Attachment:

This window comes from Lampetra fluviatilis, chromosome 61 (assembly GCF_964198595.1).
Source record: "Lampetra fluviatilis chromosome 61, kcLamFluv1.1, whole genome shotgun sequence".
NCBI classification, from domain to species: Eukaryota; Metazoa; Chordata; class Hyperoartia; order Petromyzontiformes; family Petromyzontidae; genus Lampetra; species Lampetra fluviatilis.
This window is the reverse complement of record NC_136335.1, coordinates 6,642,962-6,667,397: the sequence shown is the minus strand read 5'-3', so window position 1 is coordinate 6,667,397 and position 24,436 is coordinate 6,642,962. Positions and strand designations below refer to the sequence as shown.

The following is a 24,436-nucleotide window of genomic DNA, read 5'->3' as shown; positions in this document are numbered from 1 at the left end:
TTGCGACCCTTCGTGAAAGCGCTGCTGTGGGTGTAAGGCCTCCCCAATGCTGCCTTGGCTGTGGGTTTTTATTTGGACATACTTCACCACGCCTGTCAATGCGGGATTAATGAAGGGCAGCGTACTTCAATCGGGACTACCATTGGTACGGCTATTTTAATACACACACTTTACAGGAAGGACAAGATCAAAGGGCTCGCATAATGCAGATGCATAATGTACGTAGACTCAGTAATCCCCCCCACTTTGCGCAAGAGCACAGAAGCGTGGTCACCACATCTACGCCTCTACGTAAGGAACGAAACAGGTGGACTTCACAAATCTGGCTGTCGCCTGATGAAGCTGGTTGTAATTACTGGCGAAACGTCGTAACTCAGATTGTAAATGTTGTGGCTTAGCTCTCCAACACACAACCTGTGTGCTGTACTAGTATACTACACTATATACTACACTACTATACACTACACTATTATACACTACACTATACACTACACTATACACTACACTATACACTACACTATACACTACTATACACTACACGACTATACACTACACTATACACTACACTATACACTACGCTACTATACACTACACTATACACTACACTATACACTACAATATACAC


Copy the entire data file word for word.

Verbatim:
This window comes from Lampetra fluviatilis, chromosome 61 (assembly GCF_964198595.1).
Source record: "Lampetra fluviatilis chromosome 61, kcLamFluv1.1, whole genome shotgun sequence".
NCBI classification, from domain to species: Eukaryota; Metazoa; Chordata; class Hyperoartia; order Petromyzontiformes; family Petromyzontidae; genus Lampetra; species Lampetra fluviatilis.
This window is the reverse complement of record NC_136335.1, coordinates 6,642,962-6,667,397: the sequence shown is the minus strand read 5'-3', so window position 1 is coordinate 6,667,397 and position 24,436 is coordinate 6,642,962. Positions and strand designations below refer to the sequence as shown.

The following is a 24,436-nucleotide window of genomic DNA, read 5'->3' as shown; positions in this document are numbered from 1 at the left end:
TTGCGACCCTTCGTGAAAGCGCTGCTGTGGGTGTAAGGCCTCCCCAATGCTGCCTTGGCTGTGGGTTTTTATTTGGACATACTTCACCACGCCTGTCAATGCGGGATTAATGAAGGGCAGCGTACTTCAATCGGGACTACCATTGGTACGGCTATTTTAATACACACACTTTACAGGAAGGACAAGATCAAAGGGCTCGCATAATGCAGATGCATAATGTACGTAGACTCAGTAATCCCCCCCACTTTGCGCAAGAGCACAGAAGCGTGGTCACCACATCTACGCCTCTACGTAAGGAACGAAACAGGTGGACTTCACAAATCTGGCTGTCGCCTGATGAAGCTGGTTGTAATTACTGGCGAAACGTCGTAACTCAGATTGTAAATGTTGTGGCTTAGCTCTCCAACACACAACCTGTGTGCTGTACTAGTATACTACACTATATACTACACTACTATACACTACACTATTATACACTACACTATACACTACACTATACACTACACTATACACTACACTATACACTACTATACACTACACGACTATACACTACACTATACACTACACTATACACTACGCTACTATACACTACACTATACACTACACTATACACTACAATATACAC